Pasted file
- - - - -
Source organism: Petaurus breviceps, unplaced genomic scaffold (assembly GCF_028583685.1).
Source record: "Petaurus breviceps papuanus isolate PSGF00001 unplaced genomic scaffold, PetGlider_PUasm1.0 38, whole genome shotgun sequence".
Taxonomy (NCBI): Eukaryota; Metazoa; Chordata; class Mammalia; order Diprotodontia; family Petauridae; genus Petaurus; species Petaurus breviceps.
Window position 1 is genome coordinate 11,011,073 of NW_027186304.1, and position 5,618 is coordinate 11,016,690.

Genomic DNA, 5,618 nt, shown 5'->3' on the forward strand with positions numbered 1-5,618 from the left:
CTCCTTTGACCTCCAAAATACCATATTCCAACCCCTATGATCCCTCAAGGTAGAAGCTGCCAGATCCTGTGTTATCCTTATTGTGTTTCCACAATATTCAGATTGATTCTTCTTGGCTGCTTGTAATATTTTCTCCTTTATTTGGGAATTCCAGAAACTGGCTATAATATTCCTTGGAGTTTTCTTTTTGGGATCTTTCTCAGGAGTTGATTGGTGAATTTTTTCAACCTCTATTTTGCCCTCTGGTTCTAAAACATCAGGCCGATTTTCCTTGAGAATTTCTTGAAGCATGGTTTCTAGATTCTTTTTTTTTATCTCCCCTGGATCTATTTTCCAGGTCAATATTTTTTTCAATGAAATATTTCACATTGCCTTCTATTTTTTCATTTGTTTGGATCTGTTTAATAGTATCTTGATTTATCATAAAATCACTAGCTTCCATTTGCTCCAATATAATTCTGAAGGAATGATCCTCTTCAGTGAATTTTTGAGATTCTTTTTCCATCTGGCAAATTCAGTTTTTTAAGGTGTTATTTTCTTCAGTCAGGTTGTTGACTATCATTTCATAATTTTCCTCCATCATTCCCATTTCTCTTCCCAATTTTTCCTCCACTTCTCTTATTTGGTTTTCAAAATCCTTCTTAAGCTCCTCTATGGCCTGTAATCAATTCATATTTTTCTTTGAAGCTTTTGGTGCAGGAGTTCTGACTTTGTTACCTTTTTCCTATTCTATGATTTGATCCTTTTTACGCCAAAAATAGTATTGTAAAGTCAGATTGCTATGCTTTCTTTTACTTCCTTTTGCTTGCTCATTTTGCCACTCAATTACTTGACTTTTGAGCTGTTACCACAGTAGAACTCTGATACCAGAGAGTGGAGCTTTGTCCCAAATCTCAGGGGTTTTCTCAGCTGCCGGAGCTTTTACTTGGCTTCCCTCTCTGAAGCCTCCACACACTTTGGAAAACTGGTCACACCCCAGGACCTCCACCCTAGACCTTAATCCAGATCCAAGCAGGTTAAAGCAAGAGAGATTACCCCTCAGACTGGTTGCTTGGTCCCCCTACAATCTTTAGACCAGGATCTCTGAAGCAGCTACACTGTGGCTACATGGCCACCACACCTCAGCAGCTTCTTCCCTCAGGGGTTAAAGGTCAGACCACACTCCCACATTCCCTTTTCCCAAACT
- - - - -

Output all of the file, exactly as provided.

Source organism: Petaurus breviceps, unplaced genomic scaffold (assembly GCF_028583685.1).
Source record: "Petaurus breviceps papuanus isolate PSGF00001 unplaced genomic scaffold, PetGlider_PUasm1.0 38, whole genome shotgun sequence".
Taxonomy (NCBI): Eukaryota; Metazoa; Chordata; class Mammalia; order Diprotodontia; family Petauridae; genus Petaurus; species Petaurus breviceps.
Window position 1 is genome coordinate 11,011,073 of NW_027186304.1, and position 5,618 is coordinate 11,016,690.

Genomic DNA, 5,618 nt, shown 5'->3' on the forward strand with positions numbered 1-5,618 from the left:
CTCCTTTGACCTCCAAAATACCATATTCCAACCCCTATGATCCCTCAAGGTAGAAGCTGCCAGATCCTGTGTTATCCTTATTGTGTTTCCACAATATTCAGATTGATTCTTCTTGGCTGCTTGTAATATTTTCTCCTTTATTTGGGAATTCCAGAAACTGGCTATAATATTCCTTGGAGTTTTCTTTTTGGGATCTTTCTCAGGAGTTGATTGGTGAATTTTTTCAACCTCTATTTTGCCCTCTGGTTCTAAAACATCAGGCCGATTTTCCTTGAGAATTTCTTGAAGCATGGTTTCTAGATTCTTTTTTTTTATCTCCCCTGGATCTATTTTCCAGGTCAATATTTTTTTCAATGAAATATTTCACATTGCCTTCTATTTTTTCATTTGTTTGGATCTGTTTAATAGTATCTTGATTTATCATAAAATCACTAGCTTCCATTTGCTCCAATATAATTCTGAAGGAATGATCCTCTTCAGTGAATTTTTGAGATTCTTTTTCCATCTGGCAAATTCAGTTTTTTAAGGTGTTATTTTCTTCAGTCAGGTTGTTGACTATCATTTCATAATTTTCCTCCATCATTCCCATTTCTCTTCCCAATTTTTCCTCCACTTCTCTTATTTGGTTTTCAAAATCCTTCTTAAGCTCCTCTATGGCCTGTAATCAATTCATATTTTTCTTTGAAGCTTTTGGTGCAGGAGTTCTGACTTTGTTACCTTTTTCCTATTCTATGATTTGATCCTTTTTACGCCAAAAATAGTATTGTAAAGTCAGATTGCTATGCTTTCTTTTACTTCCTTTTGCTTGCTCATTTTGCCACTCAATTACTTGACTTTTGAGCTGTTACCACAGTAGAACTCTGATACCAGAGAGTGGAGCTTTGTCCCAAATCTCAGGGGTTTTCTCAGCTGCCGGAGCTTTTACTTGGCTTCCCTCTCTGAAGCCTCCACACACTTTGGAAAACTGGTCACACCCCAGGACCTCCACCCTAGACCTTAATCCAGATCCAAGCAGGTTAAAGCAAGAGAGATTACCCCTCAGACTGGTTGCTTGGTCCCCCTACAATCTTTAGACCAGGATCTCTGAAGCAGCTACACTGTGGCTACATGGCCACCACACCTCAGCAGCTTCTTCCCTCAGGGGTTAAAGGTCAGACCACACTCCCACATTCCCTTTTCCCAAACT